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Confessed serial killer not linked to the Hoosier state

first_imgCincinnati, OH—Samuel Little was indicted on a pair of murder charges last week in Cincinnati.  Little claims to have committed murders in at least 18 states, though state police say Indiana doesn’t appear to be one of them.Indiana State Police say they haven’t tied him to any killings in Indiana, but Indiana State Police Spokesman Ron Galaviz says, “it’s always possible that Little could be implicated at a later date.”While Little’s murders stretch through the southern United States, from South Carolina to California, he’s known to have at least come to Indiana’s border. In addition to the Cincinnati cases, he was arrested in 2012 at a Louisville homeless shelter, where Los Angeles authorities had tracked him.Little is currently serving life sentences for three murders in Los Angeles. He claims to have strangled 93 women in a killing career lasting 34 years, ending seven years before his arrest. If true, it would make him the worst serial killer in history.last_img read more

Eagles Continue Impressive Show in FIFA Ranking

first_imgBrazil climbs to the summit for the first time in seven yearsDuro IkhazuagbeSuper Eagles continued their impressive ratings under Gernot Rohr’s watch as Nigeria stepped up one place from 41st to 40th spot in the latest FIFA Rankings released thursday.Rohr’s men who have played five games, pulling a draw against Senegal in the FIFA window in London last fortnight, are fifth best in the African ranking. The other game that would have further soared Eagles standing was against Burkina Faso in London but unfortunately didn’t hold due to visa problems for the Stallions. The Pharaohs of Egypt, are leading the continental ranking with Senegal and Cameroon occupying the second and third places respectively with Burkina Faso in the fourth place.Congo DR is sixth while Tunisia, Ghana, Cote d’Ivoire and Morocco complete the list of Africa’s Top ten football nations.Of the African lot, the Burkinabes have made the most impressions in recent times. The Stallions who are ranked 36th globally recently defeated Ghana in the Match for Third Place at the 2017 CAF Africa Cup of Nations in Gabon to earn their stripes. The result was viewed as something of a surprise, given that they had been eliminated at the group stage of the continental fiesta back in 2015.In the earlier stages of Gabon 2017, Burkina Faso got the better of Guinea-Bissau (2-0), Tunisia (1-0) and Ghana (1-0), and drew with hosts Gabon (1-1) and eventual winners Cameroon (1-1).At the global level, five-times world champions Brazil have returned to what they will consider their rightful place at the top of the FIFA rankings for the first time in seven years.The Brazilians have enjoyed an impressive revival since Tite replaced Dunga as their national team coach last year, winning all nine matches they have played under his leadership including eight World Cup qualifiers.They continued their run in March with a 4-1 win in Uruguay and 3-0 win over Paraguay to become the first side to book their place at next year’s World Cup in Russia with four games to spare.Brazil, who replaced arch-rivals Argentina at the top, previously led the rankings going into the 2010 World Cup where they were eliminated by the Netherlands in the quarterfinals.In second place of the global ranking is Argentina with 2014 World Cup winners Germany in the third place.Chile is occupying the fourth place with Colombia, France, Belgium, Portugal, Switzerland and Spain making up the world’s top ten ranking respectively.AFRICA TOP 101. Egypt2. Senegal3. Cameroon4. Burkina Faso5. Nigeria6. Congo DR7. Tunisia8. Ghana9. Cote d’Ivoire10. MoroccoShare this:FacebookRedditTwitterPrintPinterestEmailWhatsAppSkypeLinkedInTumblrPocketTelegramlast_img read more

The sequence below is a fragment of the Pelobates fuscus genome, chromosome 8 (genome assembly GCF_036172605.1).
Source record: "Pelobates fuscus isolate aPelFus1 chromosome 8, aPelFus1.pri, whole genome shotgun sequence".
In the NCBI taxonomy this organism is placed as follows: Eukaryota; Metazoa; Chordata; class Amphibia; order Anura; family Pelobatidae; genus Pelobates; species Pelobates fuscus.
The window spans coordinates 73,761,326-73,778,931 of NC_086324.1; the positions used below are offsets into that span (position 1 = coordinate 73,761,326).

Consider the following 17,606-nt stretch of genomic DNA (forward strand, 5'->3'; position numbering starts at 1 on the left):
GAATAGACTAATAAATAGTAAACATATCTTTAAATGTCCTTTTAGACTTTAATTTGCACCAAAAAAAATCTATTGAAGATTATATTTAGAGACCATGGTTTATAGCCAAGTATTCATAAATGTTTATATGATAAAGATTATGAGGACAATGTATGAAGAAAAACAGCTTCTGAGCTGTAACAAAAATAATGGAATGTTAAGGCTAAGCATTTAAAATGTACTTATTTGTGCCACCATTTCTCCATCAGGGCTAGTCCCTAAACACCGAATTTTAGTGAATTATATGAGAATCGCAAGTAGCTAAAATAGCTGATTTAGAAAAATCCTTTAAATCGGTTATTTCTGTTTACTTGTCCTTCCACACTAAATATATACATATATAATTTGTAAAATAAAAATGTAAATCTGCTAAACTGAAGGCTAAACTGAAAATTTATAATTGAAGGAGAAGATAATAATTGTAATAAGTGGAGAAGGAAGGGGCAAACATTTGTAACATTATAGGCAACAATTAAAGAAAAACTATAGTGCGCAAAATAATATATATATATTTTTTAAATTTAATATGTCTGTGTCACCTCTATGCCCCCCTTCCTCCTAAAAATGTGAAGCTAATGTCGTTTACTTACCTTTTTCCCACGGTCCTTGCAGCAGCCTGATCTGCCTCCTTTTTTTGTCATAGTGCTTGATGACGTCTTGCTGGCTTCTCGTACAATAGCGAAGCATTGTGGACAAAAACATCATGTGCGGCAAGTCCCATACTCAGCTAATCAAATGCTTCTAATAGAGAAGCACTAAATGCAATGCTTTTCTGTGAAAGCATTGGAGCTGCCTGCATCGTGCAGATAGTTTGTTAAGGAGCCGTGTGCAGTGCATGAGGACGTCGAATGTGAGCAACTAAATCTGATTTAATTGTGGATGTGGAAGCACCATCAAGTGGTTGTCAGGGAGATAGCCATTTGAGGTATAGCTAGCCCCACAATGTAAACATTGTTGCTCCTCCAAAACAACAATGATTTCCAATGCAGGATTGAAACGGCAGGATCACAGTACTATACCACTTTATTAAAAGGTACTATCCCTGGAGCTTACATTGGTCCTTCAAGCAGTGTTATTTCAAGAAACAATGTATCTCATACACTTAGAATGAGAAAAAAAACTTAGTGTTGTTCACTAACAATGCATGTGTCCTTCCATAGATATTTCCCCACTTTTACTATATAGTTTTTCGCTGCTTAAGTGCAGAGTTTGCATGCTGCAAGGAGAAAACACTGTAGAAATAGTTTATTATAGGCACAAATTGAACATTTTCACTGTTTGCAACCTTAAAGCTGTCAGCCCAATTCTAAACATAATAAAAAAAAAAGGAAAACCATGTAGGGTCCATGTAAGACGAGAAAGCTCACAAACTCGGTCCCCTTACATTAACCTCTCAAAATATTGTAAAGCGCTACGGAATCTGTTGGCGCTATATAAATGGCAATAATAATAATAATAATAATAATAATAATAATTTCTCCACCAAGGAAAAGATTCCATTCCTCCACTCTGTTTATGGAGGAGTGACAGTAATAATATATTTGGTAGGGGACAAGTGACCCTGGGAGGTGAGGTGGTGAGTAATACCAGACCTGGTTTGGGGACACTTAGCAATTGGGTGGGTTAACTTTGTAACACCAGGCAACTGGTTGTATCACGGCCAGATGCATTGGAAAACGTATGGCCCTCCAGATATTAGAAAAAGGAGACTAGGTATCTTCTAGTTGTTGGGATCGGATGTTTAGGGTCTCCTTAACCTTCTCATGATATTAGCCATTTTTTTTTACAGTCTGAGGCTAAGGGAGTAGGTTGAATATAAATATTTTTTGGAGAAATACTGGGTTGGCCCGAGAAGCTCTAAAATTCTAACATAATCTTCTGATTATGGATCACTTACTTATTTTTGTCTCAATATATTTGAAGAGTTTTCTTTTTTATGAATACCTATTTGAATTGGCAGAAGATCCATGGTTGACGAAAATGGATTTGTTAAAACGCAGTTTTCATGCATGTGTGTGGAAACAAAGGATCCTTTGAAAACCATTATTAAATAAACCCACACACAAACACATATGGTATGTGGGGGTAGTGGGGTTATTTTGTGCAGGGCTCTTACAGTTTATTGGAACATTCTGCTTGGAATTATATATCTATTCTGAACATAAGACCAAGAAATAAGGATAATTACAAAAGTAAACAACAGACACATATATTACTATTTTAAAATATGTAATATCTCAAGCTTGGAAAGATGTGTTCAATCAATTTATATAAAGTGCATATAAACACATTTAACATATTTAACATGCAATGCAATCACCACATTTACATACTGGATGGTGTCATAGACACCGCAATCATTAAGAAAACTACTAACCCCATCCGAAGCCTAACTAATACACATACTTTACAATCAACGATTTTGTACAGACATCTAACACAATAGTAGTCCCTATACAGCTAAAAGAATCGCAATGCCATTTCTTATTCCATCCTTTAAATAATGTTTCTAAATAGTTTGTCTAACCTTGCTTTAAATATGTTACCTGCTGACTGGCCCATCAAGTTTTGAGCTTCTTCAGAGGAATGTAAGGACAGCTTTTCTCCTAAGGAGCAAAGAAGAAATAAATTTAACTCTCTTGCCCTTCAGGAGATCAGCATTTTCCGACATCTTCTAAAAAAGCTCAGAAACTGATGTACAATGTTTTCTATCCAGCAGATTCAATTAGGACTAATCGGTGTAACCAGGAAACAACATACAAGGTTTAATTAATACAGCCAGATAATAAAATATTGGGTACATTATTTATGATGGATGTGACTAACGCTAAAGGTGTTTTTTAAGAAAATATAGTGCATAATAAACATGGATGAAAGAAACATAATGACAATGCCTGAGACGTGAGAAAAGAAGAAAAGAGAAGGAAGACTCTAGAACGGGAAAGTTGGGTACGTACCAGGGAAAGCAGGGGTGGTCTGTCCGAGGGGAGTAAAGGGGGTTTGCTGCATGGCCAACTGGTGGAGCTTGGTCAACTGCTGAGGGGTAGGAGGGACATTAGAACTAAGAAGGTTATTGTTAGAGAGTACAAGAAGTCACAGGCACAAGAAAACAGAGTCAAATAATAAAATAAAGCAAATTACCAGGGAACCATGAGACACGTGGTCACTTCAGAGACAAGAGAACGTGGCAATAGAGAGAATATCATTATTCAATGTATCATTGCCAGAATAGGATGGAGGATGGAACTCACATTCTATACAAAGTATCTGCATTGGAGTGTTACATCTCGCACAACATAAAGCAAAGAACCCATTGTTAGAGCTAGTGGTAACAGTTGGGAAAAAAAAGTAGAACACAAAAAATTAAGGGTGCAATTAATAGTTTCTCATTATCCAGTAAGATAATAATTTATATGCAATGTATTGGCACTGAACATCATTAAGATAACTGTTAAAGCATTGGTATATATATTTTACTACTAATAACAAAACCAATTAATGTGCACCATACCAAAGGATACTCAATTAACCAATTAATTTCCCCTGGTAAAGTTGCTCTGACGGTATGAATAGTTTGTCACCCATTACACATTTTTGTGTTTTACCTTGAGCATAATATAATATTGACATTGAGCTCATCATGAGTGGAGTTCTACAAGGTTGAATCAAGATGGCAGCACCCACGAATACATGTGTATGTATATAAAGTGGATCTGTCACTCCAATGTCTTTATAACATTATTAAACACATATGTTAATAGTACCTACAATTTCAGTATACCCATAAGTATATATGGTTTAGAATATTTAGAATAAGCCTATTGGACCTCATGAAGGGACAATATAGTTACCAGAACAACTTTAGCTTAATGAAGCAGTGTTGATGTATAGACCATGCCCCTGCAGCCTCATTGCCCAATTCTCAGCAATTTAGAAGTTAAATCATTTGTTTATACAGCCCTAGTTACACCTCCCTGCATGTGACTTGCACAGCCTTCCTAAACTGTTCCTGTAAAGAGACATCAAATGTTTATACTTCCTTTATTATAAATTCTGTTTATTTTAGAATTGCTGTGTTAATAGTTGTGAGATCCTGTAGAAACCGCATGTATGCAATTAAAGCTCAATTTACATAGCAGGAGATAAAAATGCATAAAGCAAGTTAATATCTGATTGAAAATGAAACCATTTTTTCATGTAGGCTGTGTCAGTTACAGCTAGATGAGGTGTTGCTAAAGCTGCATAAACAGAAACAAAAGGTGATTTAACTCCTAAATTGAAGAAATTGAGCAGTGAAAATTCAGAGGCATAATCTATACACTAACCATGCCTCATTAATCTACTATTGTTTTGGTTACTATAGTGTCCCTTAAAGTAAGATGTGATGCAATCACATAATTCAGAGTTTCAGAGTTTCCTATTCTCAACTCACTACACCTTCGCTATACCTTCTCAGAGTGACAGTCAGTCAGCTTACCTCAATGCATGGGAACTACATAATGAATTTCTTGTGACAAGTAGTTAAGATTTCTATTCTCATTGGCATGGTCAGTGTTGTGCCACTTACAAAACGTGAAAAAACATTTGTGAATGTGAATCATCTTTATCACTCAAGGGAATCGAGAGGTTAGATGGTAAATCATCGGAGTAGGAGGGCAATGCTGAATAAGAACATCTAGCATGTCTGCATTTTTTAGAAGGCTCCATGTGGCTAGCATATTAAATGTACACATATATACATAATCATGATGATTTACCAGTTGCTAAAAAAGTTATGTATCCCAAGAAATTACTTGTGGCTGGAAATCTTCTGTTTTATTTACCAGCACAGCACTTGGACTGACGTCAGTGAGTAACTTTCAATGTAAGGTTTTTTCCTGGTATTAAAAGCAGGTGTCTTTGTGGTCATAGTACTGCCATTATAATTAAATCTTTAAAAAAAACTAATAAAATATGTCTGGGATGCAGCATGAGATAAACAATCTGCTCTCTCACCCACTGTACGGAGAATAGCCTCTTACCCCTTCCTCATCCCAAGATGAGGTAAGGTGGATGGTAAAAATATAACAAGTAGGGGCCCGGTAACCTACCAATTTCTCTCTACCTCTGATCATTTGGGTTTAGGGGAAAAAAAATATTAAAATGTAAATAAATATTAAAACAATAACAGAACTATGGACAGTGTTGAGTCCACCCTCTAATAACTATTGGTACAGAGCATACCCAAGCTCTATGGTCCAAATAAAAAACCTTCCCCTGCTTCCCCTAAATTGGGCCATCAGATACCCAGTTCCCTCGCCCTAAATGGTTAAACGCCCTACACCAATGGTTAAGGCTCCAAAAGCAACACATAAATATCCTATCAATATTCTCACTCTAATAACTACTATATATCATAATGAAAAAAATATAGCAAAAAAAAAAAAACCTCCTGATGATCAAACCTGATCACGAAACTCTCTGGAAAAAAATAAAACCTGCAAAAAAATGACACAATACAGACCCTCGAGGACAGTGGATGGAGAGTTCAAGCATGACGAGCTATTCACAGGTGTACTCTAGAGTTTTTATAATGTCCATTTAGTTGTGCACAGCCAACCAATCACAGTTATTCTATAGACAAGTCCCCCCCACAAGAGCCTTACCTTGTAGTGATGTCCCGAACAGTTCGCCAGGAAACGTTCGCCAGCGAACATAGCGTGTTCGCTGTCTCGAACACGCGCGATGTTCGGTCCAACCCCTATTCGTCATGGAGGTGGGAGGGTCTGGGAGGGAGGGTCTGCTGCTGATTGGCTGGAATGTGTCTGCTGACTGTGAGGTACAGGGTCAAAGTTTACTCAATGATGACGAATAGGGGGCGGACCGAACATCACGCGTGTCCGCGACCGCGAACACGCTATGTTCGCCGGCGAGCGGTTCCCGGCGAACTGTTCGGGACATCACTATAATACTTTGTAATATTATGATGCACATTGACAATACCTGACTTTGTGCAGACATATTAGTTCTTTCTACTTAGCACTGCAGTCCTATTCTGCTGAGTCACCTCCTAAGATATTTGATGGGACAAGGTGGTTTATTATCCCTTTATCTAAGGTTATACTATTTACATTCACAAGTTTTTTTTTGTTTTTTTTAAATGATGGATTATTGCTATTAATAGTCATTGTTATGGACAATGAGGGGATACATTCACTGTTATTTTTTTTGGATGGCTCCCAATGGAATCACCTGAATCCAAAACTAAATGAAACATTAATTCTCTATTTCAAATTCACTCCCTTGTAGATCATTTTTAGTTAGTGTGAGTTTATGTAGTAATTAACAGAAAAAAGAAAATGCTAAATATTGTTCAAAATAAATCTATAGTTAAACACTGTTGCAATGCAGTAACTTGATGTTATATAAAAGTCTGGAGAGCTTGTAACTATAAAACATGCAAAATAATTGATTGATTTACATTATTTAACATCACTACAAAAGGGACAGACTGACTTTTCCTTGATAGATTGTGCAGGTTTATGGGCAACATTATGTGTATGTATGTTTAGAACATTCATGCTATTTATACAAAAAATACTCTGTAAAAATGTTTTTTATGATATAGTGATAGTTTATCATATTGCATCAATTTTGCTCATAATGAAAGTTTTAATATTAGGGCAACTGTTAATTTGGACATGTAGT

TRACK : SU’s Straneva takes lessons learned from time with US junior’s team